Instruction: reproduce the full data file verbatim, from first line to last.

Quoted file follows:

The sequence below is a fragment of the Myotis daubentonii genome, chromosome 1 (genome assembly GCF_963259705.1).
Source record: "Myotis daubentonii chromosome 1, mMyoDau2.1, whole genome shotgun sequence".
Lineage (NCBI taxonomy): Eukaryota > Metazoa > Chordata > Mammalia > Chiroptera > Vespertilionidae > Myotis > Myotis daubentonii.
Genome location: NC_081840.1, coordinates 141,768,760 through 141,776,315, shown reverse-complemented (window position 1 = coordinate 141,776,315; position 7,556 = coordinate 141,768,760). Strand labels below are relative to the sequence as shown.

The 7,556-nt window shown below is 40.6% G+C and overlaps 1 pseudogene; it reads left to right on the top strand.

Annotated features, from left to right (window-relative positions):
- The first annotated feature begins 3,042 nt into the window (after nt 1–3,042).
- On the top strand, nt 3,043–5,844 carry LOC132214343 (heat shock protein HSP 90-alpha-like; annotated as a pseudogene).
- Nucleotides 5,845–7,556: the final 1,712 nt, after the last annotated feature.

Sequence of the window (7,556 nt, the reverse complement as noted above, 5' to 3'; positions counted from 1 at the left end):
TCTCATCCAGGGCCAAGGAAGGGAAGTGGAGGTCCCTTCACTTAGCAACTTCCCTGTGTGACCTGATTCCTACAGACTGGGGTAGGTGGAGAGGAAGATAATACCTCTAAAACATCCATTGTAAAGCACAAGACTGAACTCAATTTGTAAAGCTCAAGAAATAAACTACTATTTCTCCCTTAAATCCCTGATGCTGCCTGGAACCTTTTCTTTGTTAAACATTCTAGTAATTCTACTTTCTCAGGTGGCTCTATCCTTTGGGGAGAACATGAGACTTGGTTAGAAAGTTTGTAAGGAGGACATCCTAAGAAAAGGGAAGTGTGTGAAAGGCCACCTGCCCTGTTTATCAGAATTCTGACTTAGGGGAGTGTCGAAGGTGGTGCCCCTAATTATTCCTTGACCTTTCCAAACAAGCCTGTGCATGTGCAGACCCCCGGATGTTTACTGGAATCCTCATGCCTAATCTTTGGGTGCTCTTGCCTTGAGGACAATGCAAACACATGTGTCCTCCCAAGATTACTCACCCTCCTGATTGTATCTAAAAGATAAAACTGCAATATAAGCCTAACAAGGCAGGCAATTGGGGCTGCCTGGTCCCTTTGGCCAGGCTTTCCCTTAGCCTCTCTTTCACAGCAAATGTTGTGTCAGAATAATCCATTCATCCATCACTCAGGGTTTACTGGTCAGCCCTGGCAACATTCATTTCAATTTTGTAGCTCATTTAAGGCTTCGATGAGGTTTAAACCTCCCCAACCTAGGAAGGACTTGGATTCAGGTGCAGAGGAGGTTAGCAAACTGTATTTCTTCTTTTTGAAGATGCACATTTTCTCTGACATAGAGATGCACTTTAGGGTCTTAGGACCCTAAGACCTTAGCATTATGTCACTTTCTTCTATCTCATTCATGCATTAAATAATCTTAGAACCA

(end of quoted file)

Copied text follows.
The sequence below is a fragment of the Myotis daubentonii genome, chromosome 1 (genome assembly GCF_963259705.1).
Source record: "Myotis daubentonii chromosome 1, mMyoDau2.1, whole genome shotgun sequence".
Lineage (NCBI taxonomy): Eukaryota > Metazoa > Chordata > Mammalia > Chiroptera > Vespertilionidae > Myotis > Myotis daubentonii.
Genome location: NC_081840.1, coordinates 141,768,760 through 141,776,315, shown reverse-complemented (window position 1 = coordinate 141,776,315; position 7,556 = coordinate 141,768,760). Strand labels below are relative to the sequence as shown.

The 7,556-nt window shown below is 40.6% G+C and overlaps 1 pseudogene; it reads left to right on the top strand.

Annotated features, from left to right (window-relative positions):
- The first annotated feature begins 3,042 nt into the window (after nt 1–3,042).
- On the top strand, nt 3,043–5,844 carry LOC132214343 (heat shock protein HSP 90-alpha-like; annotated as a pseudogene).
- Nucleotides 5,845–7,556: the final 1,712 nt, after the last annotated feature.

Sequence of the window (7,556 nt, the reverse complement as noted above, 5' to 3'; positions counted from 1 at the left end):
TCTCATCCAGGGCCAAGGAAGGGAAGTGGAGGTCCCTTCACTTAGCAACTTCCCTGTGTGACCTGATTCCTACAGACTGGGGTAGGTGGAGAGGAAGATAATACCTCTAAAACATCCATTGTAAAGCACAAGACTGAACTCAATTTGTAAAGCTCAAGAAATAAACTACTATTTCTCCCTTAAATCCCTGATGCTGCCTGGAACCTTTTCTTTGTTAAACATTCTAGTAATTCTACTTTCTCAGGTGGCTCTATCCTTTGGGGAGAACATGAGACTTGGTTAGAAAGTTTGTAAGGAGGACATCCTAAGAAAAGGGAAGTGTGTGAAAGGCCACCTGCCCTGTTTATCAGAATTCTGACTTAGGGGAGTGTCGAAGGTGGTGCCCCTAATTATTCCTTGACCTTTCCAAACAAGCCTGTGCATGTGCAGACCCCCGGATGTTTACTGGAATCCTCATGCCTAATCTTTGGGTGCTCTTGCCTTGAGGACAATGCAAACACATGTGTCCTCCCAAGATTACTCACCCTCCTGATTGTATCTAAAAGATAAAACTGCAATATAAGCCTAACAAGGCAGGCAATTGGGGCTGCCTGGTCCCTTTGGCCAGGCTTTCCCTTAGCCTCTCTTTCACAGCAAATGTTGTGTCAGAATAATCCATTCATCCATCACTCAGGGTTTACTGGTCAGCCCTGGCAACATTCATTTCAATTTTGTAGCTCATTTAAGGCTTCGATGAGGTTTAAACCTCCCCAACCTAGGAAGGACTTGGATTCAGGTGCAGAGGAGGTTAGCAAACTGTATTTCTTCTTTTTGAAGATGCACATTTTCTCTGACATAGAGATGCACTTTAGGGTCTTAGGACCCTAAGACCTTAGCATTATGTCACTTTCTTCTATCTCATTCATGCATTAAATAATCTTAGAACCA